• setScrewNutDiameter: The “diameter” of the captive nut, from flat to flat (the “in-diameter”)
  • setScrewNutThickness: The thickness of the captive nut
  • baseFilletRadius: The radius of the fillet (rounded part) between the hub and wheel.
  • topFilletRadius: The radius of the fillet (rounded part) at the top of the hub.
  • chamferOnly: Set to true to use chamfers (straight 45-degree angles) instead of fillets.
  • servoHoleDiameter: The diameter of servo arm hounting holes, or zero if no holes
  • servoHoleDistance1: Distance across servo horn from hole to hole (0 to ignore)
  • servoHoleDistance2: Distance across servo horn from hole to hole, rotated 90 degrees (0 to ignore)
  • servoArmRotation: The total rotation of all servo holes
  • servoNutTrap: Size [indiameter, depth] of servo arm captive nut, or 0 (any) for none.
  • outerNutTrap: Size [indiameter, depth] of a captive nut, or 0 (any) for none.

Quality Parameters

  • $fn: Default quality for most circle parts.

Here’s a 3D printed T10 lamp shade that I designed and printed last night. A few weeks ago while searching for LEDs, I noticed an ebay listing for very inexpensive 12V automotive lamps that combine nine bright white LEDs. I believe these are sometimes called “wedge lights,” and are used as turn signals or interior lights.

Because reprap printers typically operate with 12V power supplies, I figured this would be a perfect way to light up the print bed. When the lamps arrived last night, I got out the calipers, worked up a design, and printed it out. I had a little difficulty removing the support material, but I’m pleased with the results.

Here it is on Thingiverse:

The ebay listing for the LEDs (which were $1.50 for two) was titled “2 pcs WHITE Xenon SMD 9 LED HID 194 168 T10 Car Light.” It was designed exclusively with OpenSCAD.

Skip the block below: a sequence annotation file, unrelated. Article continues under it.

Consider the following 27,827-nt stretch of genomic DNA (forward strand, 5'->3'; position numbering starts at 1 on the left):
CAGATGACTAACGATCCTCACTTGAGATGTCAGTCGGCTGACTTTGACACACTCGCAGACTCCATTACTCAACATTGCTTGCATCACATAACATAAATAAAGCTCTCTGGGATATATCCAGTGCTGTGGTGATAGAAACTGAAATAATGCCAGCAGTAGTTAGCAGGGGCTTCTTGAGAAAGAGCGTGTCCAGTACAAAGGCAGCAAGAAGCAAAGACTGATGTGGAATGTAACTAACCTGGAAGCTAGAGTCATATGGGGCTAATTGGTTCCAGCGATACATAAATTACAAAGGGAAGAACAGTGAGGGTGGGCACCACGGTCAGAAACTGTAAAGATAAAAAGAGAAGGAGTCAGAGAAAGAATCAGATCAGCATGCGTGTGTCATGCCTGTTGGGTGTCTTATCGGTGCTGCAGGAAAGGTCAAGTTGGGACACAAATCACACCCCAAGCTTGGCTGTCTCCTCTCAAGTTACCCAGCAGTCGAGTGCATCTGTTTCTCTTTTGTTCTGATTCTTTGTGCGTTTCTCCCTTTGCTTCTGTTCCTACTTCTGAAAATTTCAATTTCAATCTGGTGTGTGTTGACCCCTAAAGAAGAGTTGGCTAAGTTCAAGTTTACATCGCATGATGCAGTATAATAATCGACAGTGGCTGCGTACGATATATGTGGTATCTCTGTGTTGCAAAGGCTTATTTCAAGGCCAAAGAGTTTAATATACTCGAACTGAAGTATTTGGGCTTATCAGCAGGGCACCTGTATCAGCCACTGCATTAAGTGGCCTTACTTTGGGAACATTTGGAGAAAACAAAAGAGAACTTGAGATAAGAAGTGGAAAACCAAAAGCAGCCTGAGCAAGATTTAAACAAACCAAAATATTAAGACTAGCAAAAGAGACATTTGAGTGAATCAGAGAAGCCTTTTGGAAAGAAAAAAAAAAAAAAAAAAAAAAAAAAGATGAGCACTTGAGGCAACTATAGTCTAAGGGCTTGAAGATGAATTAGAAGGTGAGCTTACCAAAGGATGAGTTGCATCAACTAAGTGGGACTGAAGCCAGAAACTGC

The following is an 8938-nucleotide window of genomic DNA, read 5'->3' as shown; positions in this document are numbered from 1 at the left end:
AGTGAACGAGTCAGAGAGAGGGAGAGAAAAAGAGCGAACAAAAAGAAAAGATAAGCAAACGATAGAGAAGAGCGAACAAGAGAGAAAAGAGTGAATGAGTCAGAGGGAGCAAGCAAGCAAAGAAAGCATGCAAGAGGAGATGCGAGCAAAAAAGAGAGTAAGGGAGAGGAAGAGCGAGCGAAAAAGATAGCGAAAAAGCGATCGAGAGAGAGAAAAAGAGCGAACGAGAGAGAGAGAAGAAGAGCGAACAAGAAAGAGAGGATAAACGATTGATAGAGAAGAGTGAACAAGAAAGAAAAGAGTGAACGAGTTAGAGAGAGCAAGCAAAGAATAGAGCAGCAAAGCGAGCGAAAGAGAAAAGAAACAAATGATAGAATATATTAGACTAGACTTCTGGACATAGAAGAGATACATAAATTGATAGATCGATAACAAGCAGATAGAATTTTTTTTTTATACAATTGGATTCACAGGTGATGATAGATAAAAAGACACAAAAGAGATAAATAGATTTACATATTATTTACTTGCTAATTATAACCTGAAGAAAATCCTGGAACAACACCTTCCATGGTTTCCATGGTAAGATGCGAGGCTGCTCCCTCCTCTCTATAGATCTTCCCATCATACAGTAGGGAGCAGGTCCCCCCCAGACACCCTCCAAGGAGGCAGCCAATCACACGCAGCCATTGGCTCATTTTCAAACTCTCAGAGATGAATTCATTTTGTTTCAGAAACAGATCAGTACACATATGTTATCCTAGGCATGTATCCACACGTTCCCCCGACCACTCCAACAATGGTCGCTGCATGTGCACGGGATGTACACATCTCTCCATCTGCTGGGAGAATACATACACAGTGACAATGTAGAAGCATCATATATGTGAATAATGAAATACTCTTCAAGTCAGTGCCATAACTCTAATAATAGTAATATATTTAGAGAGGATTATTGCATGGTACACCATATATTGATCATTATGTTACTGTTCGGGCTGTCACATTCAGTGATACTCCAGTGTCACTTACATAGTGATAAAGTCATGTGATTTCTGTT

Creative Commons License
T10 LED Lamp Shade by Alex Franke (codecreations) is licensed under a Creative Commons Attribution-NonCommercial-ShareAlike 3.0 Unported License.

He we’re test-driving the our latest robot creation for the first time. It’s the boy’s design and made mostly of wood. The tires are o-rings, and there’s a 12V AA batter pack sandwiched between the two pieces of plywood. The system right now consists of a drive controller using a Modern Device‘s RBBB (small Arduino-compatible) and the Pololu TB6612FNG Dual Motor Driver Carrier, a robot controller, which is a standard Arduino Uno (which doesn’t do a whole lot right now expect forward messages from the remote), and a remote controller, which is another RBBB, joystick and display.

Right now there are two driving modes. The first is a tank drive, where, for example, if the joystick is moved far left, the right wheel moves forward at full speed and the left week backward at full speed. The second mode is what I call “target drive,” in which you set the target speed and direction of each wheel. Soft starting and stopping is built in to the controller, and the jerkiness you see sometimes is a bug in the keep-alive timer — if the robot stops getting messages in target drive mode, then it will stop.

Music is “Don’t you” by stefsax (CC BY 2.5).

Here’s an Arduino-compatible GI-SP0256-AL2 speech synthesizer module that I’m finishing up. It’s a great 1980’s-era allophone speech synthesizer chip that was used in Intellivision expansion modules and sold at RadioShack stores for years for about $12. You can still find them from time to time on ebay, and they produce a fantastic synthesized speech sound. The chip is sometimes called the “SPO256-AL2” (with the letter “O” as opposed to the numeral “0”) due to a typo in the original documentation from RadioShack.

First, here’s a video of the speech synthesizer in action:

The chip works by sending it a series of allophones (59 to choose from) that make up all the sounds of the English language. It’s a real rats nest when wired up on a breadboard, so I thought I’d throw it together on a little 5cm circuit board. (Let me know by commenting below if you’re interested in one.)

The board leaves open (and accessible) four analog pins and four digital pins (two with PWM), plus two additional analog pins in you use the serial clock and data lines that are set up for I2C communication by default. The eight non-I2C pins are paired with ground pins, and three are set up by default to configure the device address for I2C communication. It requires regulated 5V via a standard 6-pin FTDI connection (you don’t need to use all pins unless you’re programming it), and there’s an output jumper at the bottom that can be amplified to power a speaker.